The German Classics of the Nineteenth and Twentieth Centuries, Volume 07 eBook

This eBook from the Gutenberg Project consists of approximately 600 pages of information about The German Classics of the Nineteenth and Twentieth Centuries, Volume 07.

That is—­oh, it cannot be—­the kitchen?


Not exactly—­but hardly much better.  It is, I have the honor to inform you, the Royal Prussian Laundry.  Yes, Prince, the sister of the Prussian Crown Prince is permitted to remain in that room for an hour or two if she will, to look on at the washing, the starching, the ironing, the sorting-out of body and house linen—­


This—­for a Princess?


Do you see the little window with the flower pots and the bird in a tiny cage?  The wife of our silver-cleaner lives there, and occasionally, when the poor daughter of a King is supposed to be busied, like any serving-maid, among the steaming pots and boilers, this same poor Princess slips in secretly to the good woman’s little room.  Ah! there, behind those flower-pots, I can laugh freely and merrily—­there I can let the little linnet feed from my hand, and I can say to myself that with all my troubles, with all my sorrows, I am still happier than the poor little singer in his cage.  For he will never regain his freedom no matter how sweetly he may sing ... in all the tongues of earth.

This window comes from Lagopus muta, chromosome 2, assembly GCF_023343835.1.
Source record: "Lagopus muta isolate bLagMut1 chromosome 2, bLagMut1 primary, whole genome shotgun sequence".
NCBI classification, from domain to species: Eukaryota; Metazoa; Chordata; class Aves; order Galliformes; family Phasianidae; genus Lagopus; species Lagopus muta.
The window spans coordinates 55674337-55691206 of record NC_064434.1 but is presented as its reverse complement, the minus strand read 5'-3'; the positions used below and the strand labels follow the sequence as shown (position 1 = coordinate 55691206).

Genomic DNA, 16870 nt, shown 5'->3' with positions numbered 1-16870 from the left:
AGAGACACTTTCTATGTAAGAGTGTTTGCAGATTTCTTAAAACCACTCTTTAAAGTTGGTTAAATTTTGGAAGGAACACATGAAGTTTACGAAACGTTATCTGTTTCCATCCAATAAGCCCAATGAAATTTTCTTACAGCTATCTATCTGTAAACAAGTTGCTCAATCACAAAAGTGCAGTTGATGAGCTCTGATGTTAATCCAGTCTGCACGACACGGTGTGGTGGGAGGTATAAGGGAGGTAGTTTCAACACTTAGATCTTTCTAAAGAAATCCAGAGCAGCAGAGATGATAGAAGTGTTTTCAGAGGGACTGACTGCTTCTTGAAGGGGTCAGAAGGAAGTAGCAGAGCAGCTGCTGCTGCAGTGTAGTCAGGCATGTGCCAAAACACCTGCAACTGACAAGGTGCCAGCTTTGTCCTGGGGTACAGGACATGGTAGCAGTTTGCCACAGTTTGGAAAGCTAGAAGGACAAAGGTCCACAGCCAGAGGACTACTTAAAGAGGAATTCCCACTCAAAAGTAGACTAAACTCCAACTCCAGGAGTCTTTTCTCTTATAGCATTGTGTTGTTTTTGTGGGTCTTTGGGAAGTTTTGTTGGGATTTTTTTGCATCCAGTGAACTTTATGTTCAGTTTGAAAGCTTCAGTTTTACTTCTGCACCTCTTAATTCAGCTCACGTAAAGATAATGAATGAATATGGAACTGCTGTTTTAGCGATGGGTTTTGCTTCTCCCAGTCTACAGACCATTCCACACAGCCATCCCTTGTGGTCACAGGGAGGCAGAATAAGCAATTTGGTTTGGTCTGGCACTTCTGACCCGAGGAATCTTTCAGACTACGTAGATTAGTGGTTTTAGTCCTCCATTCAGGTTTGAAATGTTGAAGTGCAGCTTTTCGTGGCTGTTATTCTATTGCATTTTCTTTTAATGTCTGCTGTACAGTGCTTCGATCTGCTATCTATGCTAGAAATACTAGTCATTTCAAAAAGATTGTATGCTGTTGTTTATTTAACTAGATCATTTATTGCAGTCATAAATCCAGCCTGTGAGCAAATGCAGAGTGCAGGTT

PRINCE (aside).

She is charming. [Aloud.] And Laharpe?


If I must dare it—­send the learned gentleman to me down there, Prince.  In that little room I will obey my brother’s command to perfect my French style.  Among many other things I should really like to learn to say, in most elegant and modern French, these words:  “Yes I will dare to begin a new life.  Remain my brother’s friend—­and my protector!” But for the moment—­goodby.

[She hurries out.]


PRINCE (alone).

Where am I?  Was that a scene from the Arabian Nights?  Or am I really on the banks of that homely river Spree which flows into the Havel?  Of a truth this Prussian Court with its queer pigtails and gaiters is more romantic than I had thought.  Laharpe down there behind the flower-pots!  Laharpe tete-a-tete with a Princess who visits the kitchen and with a linnet which—­happy bird—­is privileged to bite her fingers.  How beautiful she is—­much fairer than the miniature Frederick wears next his heart!  And yet I had fallen in love with this miniature. [Looks about him.] There is a spell that seems to hold me in these rooms, through which she glides like the Genius of the bower. [Goes to the window.] Down there in the square, the bayonets of the parading troops flash in the sunlight—­and that door over yonder leads to the apartments of a Princess whose possession would mean the highest bliss earth can afford.  And there—­whither leads that door through which the kind guardian of this paradise disappeared?

[He turns toward the second door at the back, to his right.]

SONNSFELD (comes in quickly, excitedly).

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The German Classics of the Nineteenth and Twentieth Centuries, Volume 07 from Project Gutenberg. Public domain.
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